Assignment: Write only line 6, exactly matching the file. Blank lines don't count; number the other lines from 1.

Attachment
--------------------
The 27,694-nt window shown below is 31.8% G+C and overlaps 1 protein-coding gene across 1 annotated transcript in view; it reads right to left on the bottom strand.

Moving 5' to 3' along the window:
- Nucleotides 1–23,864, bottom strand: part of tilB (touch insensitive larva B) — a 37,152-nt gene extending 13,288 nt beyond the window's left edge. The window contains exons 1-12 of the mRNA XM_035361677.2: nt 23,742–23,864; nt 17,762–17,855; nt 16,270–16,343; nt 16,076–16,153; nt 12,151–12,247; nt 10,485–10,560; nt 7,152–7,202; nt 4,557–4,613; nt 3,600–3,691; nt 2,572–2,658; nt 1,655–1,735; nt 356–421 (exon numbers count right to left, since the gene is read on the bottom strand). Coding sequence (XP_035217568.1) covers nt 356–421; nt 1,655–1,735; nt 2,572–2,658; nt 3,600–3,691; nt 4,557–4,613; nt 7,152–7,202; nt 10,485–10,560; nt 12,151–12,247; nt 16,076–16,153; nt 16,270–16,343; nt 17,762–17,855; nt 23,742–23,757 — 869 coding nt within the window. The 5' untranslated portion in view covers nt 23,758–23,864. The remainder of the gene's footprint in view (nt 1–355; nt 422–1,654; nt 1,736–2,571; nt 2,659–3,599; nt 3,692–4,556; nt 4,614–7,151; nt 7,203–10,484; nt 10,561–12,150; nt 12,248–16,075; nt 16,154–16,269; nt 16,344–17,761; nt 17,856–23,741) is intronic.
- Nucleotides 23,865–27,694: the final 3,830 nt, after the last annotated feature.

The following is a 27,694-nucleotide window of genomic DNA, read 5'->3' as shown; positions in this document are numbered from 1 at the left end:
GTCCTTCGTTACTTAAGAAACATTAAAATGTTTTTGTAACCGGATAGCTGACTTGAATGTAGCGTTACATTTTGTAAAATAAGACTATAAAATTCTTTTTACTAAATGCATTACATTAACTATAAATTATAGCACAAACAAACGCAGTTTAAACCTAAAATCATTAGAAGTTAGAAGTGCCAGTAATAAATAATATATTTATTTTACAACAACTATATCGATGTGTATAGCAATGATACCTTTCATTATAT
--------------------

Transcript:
GTCCTTCGTTACTTAAGAAACATTAAAATGTTTTTGTAACCGGATAGCTGACTTGAATGTAGCGTTACATTTTGTAAAATAAGACTATAAAATTCTTTTTACTAAATGCATTACATTAACTATAAATTATAGCACAAACAAACGCAGTTTAAACCTAAAATCATTAGAAGTTAGAAGTGCCAGTAATAAATAATATATTTATTTTACAACAACTATATCGATGTGTATAGCAATGATACCTTTCATTATAT